ophthalmoscope oph·thal·mo·scope (ŏf-thāl'mə-skōp', ŏp-)
An instrument for examining the interior structures of the eye, especially the retina, consisting essentially of a mirror that reflects light into the eye and a central hole through which the eye is examined.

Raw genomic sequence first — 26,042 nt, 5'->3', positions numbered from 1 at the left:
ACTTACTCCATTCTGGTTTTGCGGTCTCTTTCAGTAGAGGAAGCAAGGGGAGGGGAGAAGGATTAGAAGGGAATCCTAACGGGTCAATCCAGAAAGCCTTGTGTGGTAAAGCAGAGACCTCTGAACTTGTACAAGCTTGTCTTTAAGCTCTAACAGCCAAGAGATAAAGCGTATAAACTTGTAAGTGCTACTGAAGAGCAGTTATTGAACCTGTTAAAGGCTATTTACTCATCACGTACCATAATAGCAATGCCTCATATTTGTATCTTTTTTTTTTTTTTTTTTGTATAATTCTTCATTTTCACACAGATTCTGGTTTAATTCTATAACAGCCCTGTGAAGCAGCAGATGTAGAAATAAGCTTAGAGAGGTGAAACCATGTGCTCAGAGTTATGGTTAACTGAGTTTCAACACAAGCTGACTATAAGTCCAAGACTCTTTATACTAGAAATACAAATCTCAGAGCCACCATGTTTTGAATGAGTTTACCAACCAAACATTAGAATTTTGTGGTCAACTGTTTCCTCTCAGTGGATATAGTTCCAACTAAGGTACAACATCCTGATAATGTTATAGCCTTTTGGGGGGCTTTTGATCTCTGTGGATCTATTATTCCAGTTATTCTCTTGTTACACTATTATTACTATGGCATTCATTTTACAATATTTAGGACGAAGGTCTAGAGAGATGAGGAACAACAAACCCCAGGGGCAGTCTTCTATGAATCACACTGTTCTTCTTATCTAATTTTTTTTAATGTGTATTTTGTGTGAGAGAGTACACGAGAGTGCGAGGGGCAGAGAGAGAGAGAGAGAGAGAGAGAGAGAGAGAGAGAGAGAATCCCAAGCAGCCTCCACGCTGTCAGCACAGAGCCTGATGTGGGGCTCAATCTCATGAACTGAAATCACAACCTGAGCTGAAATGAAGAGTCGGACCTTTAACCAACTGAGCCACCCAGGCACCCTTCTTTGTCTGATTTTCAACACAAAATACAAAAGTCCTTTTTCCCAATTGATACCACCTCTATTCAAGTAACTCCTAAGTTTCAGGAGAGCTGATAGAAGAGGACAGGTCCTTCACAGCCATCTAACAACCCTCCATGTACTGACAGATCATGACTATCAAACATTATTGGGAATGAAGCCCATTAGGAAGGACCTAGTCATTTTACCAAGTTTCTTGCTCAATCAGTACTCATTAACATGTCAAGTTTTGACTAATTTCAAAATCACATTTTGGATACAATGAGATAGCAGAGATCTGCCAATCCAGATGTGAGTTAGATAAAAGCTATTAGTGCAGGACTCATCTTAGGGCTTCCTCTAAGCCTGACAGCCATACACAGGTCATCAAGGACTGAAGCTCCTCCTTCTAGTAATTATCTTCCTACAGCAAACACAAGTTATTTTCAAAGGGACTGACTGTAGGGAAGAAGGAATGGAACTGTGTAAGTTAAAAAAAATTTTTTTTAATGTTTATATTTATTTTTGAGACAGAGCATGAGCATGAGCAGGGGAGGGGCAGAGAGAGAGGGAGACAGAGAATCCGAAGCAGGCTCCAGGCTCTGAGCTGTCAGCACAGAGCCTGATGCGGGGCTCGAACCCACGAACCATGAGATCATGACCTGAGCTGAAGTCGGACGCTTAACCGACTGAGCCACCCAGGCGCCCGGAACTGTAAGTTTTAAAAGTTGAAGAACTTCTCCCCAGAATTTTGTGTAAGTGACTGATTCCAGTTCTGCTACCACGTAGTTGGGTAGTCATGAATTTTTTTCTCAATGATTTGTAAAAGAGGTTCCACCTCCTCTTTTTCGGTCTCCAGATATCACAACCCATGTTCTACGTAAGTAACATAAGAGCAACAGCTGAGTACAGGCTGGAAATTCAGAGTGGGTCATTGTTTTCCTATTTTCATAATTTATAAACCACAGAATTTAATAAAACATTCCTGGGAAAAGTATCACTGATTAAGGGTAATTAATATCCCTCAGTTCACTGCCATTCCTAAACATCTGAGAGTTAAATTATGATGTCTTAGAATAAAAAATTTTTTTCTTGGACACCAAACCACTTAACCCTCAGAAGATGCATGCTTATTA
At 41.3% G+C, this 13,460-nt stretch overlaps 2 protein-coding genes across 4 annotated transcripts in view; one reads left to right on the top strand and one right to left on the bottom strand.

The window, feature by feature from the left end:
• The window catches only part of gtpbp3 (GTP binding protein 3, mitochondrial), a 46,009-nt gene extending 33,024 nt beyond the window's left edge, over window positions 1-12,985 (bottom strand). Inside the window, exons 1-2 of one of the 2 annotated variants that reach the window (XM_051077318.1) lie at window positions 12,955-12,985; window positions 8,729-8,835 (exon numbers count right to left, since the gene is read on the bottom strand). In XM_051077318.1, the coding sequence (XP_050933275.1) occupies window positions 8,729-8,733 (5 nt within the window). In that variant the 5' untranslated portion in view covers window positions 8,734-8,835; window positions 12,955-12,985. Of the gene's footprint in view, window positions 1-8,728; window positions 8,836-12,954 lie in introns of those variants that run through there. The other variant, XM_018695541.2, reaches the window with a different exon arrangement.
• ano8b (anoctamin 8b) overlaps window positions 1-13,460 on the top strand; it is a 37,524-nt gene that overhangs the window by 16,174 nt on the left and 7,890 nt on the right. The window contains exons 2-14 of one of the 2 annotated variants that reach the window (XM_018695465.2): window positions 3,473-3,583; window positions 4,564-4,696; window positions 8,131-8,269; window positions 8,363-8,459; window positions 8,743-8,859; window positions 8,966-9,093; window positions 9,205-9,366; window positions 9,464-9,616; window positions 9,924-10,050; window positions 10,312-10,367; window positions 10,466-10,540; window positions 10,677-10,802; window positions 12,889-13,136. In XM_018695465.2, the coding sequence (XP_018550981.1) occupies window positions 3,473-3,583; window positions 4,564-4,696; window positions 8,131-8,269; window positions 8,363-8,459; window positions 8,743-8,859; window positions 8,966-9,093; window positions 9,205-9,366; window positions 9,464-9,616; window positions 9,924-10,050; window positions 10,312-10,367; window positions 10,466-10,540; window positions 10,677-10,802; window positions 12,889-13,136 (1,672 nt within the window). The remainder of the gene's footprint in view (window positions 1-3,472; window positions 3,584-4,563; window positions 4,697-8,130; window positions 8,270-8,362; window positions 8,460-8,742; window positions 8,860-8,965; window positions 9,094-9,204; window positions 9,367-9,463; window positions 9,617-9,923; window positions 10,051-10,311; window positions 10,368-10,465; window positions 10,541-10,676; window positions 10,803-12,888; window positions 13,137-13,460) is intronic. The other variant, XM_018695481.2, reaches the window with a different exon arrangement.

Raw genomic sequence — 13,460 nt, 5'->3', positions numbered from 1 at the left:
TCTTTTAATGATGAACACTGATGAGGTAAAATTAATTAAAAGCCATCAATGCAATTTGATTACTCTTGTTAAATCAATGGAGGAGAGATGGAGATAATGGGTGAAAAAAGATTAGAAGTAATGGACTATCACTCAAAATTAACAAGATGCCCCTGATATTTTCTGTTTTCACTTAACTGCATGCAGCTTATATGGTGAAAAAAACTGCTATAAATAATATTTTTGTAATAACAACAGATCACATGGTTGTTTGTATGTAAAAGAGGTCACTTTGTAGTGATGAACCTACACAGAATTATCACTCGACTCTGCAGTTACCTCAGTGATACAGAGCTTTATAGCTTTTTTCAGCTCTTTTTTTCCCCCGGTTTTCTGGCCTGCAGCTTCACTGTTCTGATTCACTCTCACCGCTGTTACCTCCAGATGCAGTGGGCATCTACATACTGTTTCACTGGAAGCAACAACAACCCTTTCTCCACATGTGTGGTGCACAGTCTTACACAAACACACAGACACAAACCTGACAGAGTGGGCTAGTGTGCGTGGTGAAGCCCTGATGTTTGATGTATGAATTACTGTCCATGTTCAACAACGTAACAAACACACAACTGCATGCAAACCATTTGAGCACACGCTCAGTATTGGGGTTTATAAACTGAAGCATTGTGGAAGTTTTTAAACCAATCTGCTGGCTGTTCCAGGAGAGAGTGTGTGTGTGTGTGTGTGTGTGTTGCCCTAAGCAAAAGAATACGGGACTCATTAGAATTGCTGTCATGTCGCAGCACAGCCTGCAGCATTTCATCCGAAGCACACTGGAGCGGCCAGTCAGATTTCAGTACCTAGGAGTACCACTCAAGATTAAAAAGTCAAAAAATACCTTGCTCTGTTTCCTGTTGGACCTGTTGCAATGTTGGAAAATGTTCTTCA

instrument for inspecting the interior of the eye, invented in 1850 by the German physiologist Hermann von Helmholtz. The ophthalmoscope became a model for later forms of endoscopy. The device consists of a strong light that can be directed into the eye by a small mirror or prism. The light reflects off the retina and back through a small hole in the ophthalmoscope, through which the examiner sees a nonstereoscopic magnified image of the structures at the back of the eye, including the optic disk, retina, retinal blood vessels, macula, and choroid. The ophthalmoscope is particularly useful as a screening tool for various ocular diseases, such as diabetic retinopathy.
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